Surgery does not guarantee a return to previous level of sporting activity. The risk of a second ACL injury is high, especially in the short term. In the long term there is a significant risk of osteoarthritis, regardless of surgical intervention; this is even higher if revision surgery is required[14].

The PCL provides 95% of the total restraining force to straight posterior displacement of the tibia relative to the femur[15]. Its secondary action includes resistance to varus, valgus and external rotation.

Hyperflexion is the most common mechanism for an isolated PCL injury typically from a direct blow to the proximal tibia with the knee in flexion (eg, from a fall on to a flexed knee or where the proximal tibia hits the dashboard in an accident)[2].


See also separate Knee Assessment article.

Associated injuries include ACL and collateral ligament injury (knee dislocation) and tibial plateau rim fractures. Any assessment should consider these.

The pain, degree of swelling and disability associated with ACL and MCL injuries are often missing from the patient's history. Many are able to walk with normal gait immediately after the injury. The soft endpoint of the posterior drawer test is firm by 2-3 weeks after injury.

Posterior drawer test

  • This is the most sensitive test for diagnosis of a PCL tear (sensitivity 90%, specificity 98%)[16].
  • Perform the same examination as the anterior drawer test but pushing backwards in relation to the tibia instead of pulling forwards.
  • Compare the degree of movement with the other side.

Posterior sag test

  • Flex both knees to 90°.
  • Look at the position of the tibia in relation to the femur.
  • If there is rupture of the PCL, the position will be relatively posterior.

Radiographic assessment
MRI assessment can help in the assessment of damage but is less accurate in diagnosing chronic PCL tear[16].


General points

  • Management aims are to manage pain, minimise knee swelling, maintain range of movement and quadriceps activation and arrange appropriate referral.
  • Use the PRICER method in addition to any other modalities incorporated by the physiotherapist to control pain and swelling - eg, electrical stimulation, cold whirlpool.
  • Patients with minimal injuries can bear weight as tolerated immediately, although some may require axillary crutches initially.
  • Axillary crutches and a long leg brace are recommended for more severe injury.
  • Rehabilitation should focus on quadriceps strengthening to counteract the effects of the hamstrings and gravity on displacing the tibia posteriorly[16].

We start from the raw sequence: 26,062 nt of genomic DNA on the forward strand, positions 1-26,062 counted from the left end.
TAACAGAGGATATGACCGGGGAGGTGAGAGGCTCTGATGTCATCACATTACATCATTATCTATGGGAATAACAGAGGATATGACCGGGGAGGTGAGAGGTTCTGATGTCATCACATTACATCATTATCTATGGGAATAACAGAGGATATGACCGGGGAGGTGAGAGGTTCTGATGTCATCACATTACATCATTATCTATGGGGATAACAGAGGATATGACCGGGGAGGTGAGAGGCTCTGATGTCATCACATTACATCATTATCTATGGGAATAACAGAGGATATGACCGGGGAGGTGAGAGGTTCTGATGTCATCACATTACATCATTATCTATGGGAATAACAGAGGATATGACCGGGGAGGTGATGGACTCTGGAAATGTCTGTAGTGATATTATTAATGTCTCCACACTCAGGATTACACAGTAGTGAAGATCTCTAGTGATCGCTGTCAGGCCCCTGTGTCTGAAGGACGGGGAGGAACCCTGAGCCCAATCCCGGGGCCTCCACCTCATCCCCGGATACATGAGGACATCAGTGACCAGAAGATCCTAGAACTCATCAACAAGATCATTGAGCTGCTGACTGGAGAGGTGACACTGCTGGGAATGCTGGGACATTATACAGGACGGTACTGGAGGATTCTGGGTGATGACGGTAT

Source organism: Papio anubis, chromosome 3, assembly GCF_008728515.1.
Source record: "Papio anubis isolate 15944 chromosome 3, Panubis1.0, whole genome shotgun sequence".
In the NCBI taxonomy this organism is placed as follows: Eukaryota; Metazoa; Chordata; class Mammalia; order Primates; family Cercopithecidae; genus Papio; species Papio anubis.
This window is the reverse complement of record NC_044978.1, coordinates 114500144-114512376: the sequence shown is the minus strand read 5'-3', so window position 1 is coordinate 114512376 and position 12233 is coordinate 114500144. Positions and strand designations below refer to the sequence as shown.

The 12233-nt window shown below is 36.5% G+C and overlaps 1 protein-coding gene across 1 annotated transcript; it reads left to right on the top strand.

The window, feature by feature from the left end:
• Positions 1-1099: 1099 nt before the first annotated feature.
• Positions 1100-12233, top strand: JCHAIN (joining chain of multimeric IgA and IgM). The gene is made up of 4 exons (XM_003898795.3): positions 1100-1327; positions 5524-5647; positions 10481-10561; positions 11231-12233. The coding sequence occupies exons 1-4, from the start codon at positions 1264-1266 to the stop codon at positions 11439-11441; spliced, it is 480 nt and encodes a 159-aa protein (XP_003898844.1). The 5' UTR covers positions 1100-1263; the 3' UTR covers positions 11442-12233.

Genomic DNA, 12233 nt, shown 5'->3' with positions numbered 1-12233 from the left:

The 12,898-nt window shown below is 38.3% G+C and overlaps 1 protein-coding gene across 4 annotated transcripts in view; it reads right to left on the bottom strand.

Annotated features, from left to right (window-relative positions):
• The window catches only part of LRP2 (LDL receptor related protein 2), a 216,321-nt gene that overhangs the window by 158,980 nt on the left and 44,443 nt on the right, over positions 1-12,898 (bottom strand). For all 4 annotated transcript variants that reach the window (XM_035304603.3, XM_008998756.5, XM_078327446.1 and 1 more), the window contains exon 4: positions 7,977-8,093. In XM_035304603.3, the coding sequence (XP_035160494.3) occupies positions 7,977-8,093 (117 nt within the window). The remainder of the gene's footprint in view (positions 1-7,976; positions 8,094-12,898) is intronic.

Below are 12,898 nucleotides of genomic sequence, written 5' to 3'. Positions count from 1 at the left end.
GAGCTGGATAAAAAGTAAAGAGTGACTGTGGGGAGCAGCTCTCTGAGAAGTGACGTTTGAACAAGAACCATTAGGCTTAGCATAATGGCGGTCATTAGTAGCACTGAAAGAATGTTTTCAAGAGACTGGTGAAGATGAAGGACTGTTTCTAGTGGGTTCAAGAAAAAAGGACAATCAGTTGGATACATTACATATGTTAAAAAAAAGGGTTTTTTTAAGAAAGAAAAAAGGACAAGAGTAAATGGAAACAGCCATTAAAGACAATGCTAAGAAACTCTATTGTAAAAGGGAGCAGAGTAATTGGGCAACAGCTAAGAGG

• Indications for operative treatment include PCL avulsion fractures, tears associated with other knee ligament injuries and isolated tears that have failed conservative management.
  • Several different techniques may be used to reconstruct the PCL, so the treatment protocol is determined by the individual physician and the type of graft used in surgery. The gold standard treatment has not been identified.


Conservatively managed patients do well, with 80% of people in one study reporting satisfactory knee function and the majority returning to sport after non-operative treatment with a six-year follow-up[16].

However, PCL ruptures may lead to chronic patellofemoral, as well as medial compartment, arthrosis. The long-term consequences of a completely ruptured PCL are unknown.


Despite the common guidance of putting an ice pack on injuries, there is some evidence from animal studies that it can delay healing[17]and some researchers in the field suggest the evidence base for putting ice on an injury should currently be thought of as equivocal[18].

Further reading and references

  1. Scotney B; Sports knee injuries - assessment and management. Aust Fam Physician. 2010 Jan-Feb39(1-2):30-4.

  2. Knee pain - assessment; NICE CKS, July 2017 (UK access only)

  3. Medial collateral ligament; Wheeless' Textbook of Orthopaedics

  4. Jacobson KE, Chi FS; Evaluation and treatment of medial collateral ligament and medial-sided injuries of the knee. Sports Med Arthrosc. 2006 Jun14(2):58-66.

  5. Halinen J, Lindahl J, Hirvensalo E; Range of motion and quadriceps muscle power after early surgical treatment of acute combined anterior cruciate and grade-III medial collateral ligament injuries. A prospective randomized study. J Bone Joint Surg Am. 2009 Jun91(6):1305-12.

  6. Miyamoto RG, Bosco JA, Sherman OH; Treatment of medial collateral ligament injuries. J Am Acad Orthop Surg. 2009 Mar17(3):152-61.

  7. Crespo B, James EW, Metsavaht L, et al; Injuries to posterolateral corner of the knee: a comprehensive review from anatomy to surgical treatment. Rev Bras Ortop. 2014 Dec 2450(4):363-70. doi: 10.1016/j.rboe.2014.12.008. eCollection 2015 Jul-Aug.

  8. Lateral collateral ligament; Wheeless' Textbook of Orthopaedics

  9. Patel SC, Parker DA; Isolated rupture of the lateral collateral ligament during yoga practice: a case report. J Orthop Surg (Hong Kong). 2008 Dec16(3):378-80.

  10. Anterior Cruciate Ligament; Wheeless' Textbook of Orthopaedics

  11. McNally EG; Magnetic resonance imaging of the knee. BMJ. 2002 Jul 20325(7356):115-6.

  12. Levy BA, Krych AJ, Dahm DL, et al; Treating ACL injuries in young moderately active adults. BMJ. 2013 Feb 13346:f963. doi: 10.1136/bmj.f963.

  13. Monk AP, Davies LJ, Hopewell S, et al; Surgical versus conservative interventions for treating anterior cruciate ligament injuries. Cochrane Database Syst Rev. 2016 Apr 34:CD011166. doi: 10.1002/14651858.CD011166.pub2.

  14. Failla MJ, Arundale AJ, Logerstedt DS, et al; Controversies in knee rehabilitation: anterior cruciate ligament injury. Clin Sports Med. 2015 Apr34(2):301-12. doi: 10.1016/j.csm.2014.12.008. Epub 2015 Feb 27.

  15. Posterior Cruciate Ligament; Wheeless' Textbook of Orthopaedics

  16. Montgomery SR, Johnson JS, McAllister DR, et al; Surgical management of PCL injuries: indications, techniques, and outcomes. Curr Rev Musculoskelet Med. 2013 Jun6(2):115-23. doi: 10.1007/s12178-013-9162-2.

  17. Takagi R, Fujita N, Arakawa T, et al; Influence of icing on muscle regeneration after crush injury to skeletal muscles in rats. J Appl Physiol (1985). 2011 Feb110(2):382-8. doi: 10.1152/japplphysiol.01187.2010. Epub 2010 Dec 16.

  18. van den Bekerom MP, Struijs PA, Blankevoort L, et al; What is the evidence for rest, ice, compression, and elevation therapy in the treatment of ankle sprains in adults? J Athl Train. 2012 Jul-Aug47(4):435-43. doi: 10.4085/1062-6050-47.4.14.